Some of the eastern papers are out against dancing, declaring that the chief votaries of the Terpsichorean art are brainless young men and giddy young ladies. But the worst of it is that the modest cotillion is almost banished from dancing parties, and supplanted by the voluptuous polka. One editor confesses to being old fashioned enough to dislike seeing a wife or sister, whirling round a room in the arms of a comparative stranger who is probably a puppy. There are many persons in every society who conscientiously object to dancing—believing that it leads to dissipation of another character. Others believe that dancing is an innocent amusement, and instead of being hurtful and leading to dissipation, that it is merely a pleasant pastime and beneficial to health. For our part we are not disposed to set up as an umpire in the matter, being willing that those disposed may “trip the light fantastic toe” so long as they have a toe to trip; and equally willing that the antidancing society may preach away until they bring about the millenium they desire, when the “head shall triumph over the heels.

So, in 1850, as in 2016, it appears to take all kinds. My characters can dance or not dance, as their morals move them. But you can see that formal descriptions of relationships between men and women prevailed—at least in the social classes that read the newspapers.

I love these little glimpses of the past that my research finds for me.

When have you chuckled at something you’ve learned about the past?

Telling History Through Family Stories: The Tenement Museum


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My husband and I recently spent time with our son and his girlfriend in New York. They took us to see the Tenement Museum in Manhattan, which explains what life was like at various points in time in a tenement building at 97 Orchard Street on the lower East Side.

This tenement was built in 1863 and initially was owned by Lukas Glockner, a German immigrant who lived there with his family. There were 28 apartments in the building, none of which had running water or indoor plumbing in 1863. Later in the 19th century, New York City ordinances required that tenement owners supply water and toilets in their buildings. Water lines were added to every apartment, and each floor had a toilet. Over time, gas and electricity were also added. 97 Orchard Street remained open until 1935, and 7000 tenants lived there in its 72 years of occupancy.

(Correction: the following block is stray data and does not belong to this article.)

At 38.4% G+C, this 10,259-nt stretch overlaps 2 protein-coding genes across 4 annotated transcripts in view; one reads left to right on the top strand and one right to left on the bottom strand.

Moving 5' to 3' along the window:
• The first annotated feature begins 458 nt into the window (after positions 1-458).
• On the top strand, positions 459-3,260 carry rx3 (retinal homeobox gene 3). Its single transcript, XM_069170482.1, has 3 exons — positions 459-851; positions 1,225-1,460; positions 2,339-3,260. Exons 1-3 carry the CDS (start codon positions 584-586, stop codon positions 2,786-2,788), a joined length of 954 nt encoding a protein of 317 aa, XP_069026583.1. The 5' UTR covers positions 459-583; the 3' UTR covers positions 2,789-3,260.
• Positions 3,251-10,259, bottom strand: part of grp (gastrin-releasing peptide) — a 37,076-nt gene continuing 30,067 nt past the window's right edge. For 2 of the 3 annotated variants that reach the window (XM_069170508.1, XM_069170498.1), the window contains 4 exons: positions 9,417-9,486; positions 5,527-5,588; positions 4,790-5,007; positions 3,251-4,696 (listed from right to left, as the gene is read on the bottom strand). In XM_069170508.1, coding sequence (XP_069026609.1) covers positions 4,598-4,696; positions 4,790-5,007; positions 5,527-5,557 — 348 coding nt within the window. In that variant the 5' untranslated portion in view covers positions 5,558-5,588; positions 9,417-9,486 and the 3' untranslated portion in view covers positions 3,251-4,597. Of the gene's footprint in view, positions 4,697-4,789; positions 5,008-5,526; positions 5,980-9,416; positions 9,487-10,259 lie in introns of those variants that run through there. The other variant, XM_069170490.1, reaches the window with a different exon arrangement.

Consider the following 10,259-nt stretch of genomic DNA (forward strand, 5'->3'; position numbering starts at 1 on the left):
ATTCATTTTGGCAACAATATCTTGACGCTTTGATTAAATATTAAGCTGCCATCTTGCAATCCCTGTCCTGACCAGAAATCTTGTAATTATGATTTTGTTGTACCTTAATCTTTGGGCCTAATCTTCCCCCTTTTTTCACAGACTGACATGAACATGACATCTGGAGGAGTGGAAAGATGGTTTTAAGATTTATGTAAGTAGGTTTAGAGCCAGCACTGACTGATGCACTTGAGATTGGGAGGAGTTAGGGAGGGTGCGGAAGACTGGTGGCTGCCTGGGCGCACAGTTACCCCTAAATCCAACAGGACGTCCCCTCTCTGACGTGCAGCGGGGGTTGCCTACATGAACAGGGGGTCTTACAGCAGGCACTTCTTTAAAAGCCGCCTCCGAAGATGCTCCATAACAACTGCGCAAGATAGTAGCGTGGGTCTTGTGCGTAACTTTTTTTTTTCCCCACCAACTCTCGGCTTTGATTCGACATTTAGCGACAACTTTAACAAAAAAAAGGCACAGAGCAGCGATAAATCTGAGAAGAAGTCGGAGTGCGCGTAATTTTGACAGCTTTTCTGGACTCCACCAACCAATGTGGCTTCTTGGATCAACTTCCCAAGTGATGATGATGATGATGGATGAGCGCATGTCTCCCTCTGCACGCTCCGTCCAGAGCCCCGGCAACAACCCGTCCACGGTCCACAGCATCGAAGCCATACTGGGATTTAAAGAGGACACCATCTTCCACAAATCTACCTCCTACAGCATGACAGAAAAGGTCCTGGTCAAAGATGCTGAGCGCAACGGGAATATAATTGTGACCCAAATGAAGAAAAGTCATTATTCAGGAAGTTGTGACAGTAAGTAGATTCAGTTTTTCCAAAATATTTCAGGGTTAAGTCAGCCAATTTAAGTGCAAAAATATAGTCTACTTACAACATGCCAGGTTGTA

We took the “Hard Times” tour which showed two apartments—one set up to depict a German family in the 1870s and the other to display how Italian family lived in the 1930s. As a writer of historical fiction, I was impressed by the research done by the curators of the Tenement Museum to make the settings accurate. They had found government documents such as census records and court filings to tell the stories of the families who lived there.

gumpslide1 natalie gumpertz

Nathalie Gumpertz

The German Gumpertz family suffered a tragic loss when the husband Julius disappeared, leaving his wife Nathalie and four small children alone during the economic downturn of the 1870s. After her infant son died, Mrs. Gumpertz kept her three daughters alive by taking in sewing. Ultimately, she had her husband declared dead and was able to benefit from a small inheritance he received from a German relative, which enabled her to leave 97 Orchard Street. (The Tenement Museum curators later discovered that Julius Gumpertz had survived in Cleveland. But surely he had forfeited any moral right to his inheritance when abandoned his family.)

baldslide1 Adolfo Baldizzi

Adolpho Baldizzi

The Sicilian Baldizzi family lived at 97 Orchard Street during the Great Depression. Adopho Baldizzi immigrated to the U.S. from Italy in 1923. His wife Rosaria arrived later. He had papers; she did not. When the Depression hit, Mr. Baldizzi was unable to find work as a carpenter, and could only find odd repair jobs. His wife went to work in a factory making coats. She later quit when her income threatened the family’s receipt of benefits.

The Museum has an oral history from the Baldizzis’ daughter Josephine, who described her childhood in this tenement. The family sat around the kitchen table, playing cards or listening to the radio. Above the table is a wood cabinet her father made. The cabinet is still in the apartment as restored.

Both Nathalie Gumpertz and Rosaria Baldizzi played large roles in helping their families survive through economic downturns. During this Women’s History Month, let’s remember them, and all the women who have held their families together through hard times.

When has your family gone through hard times and how did you survive? Write about it.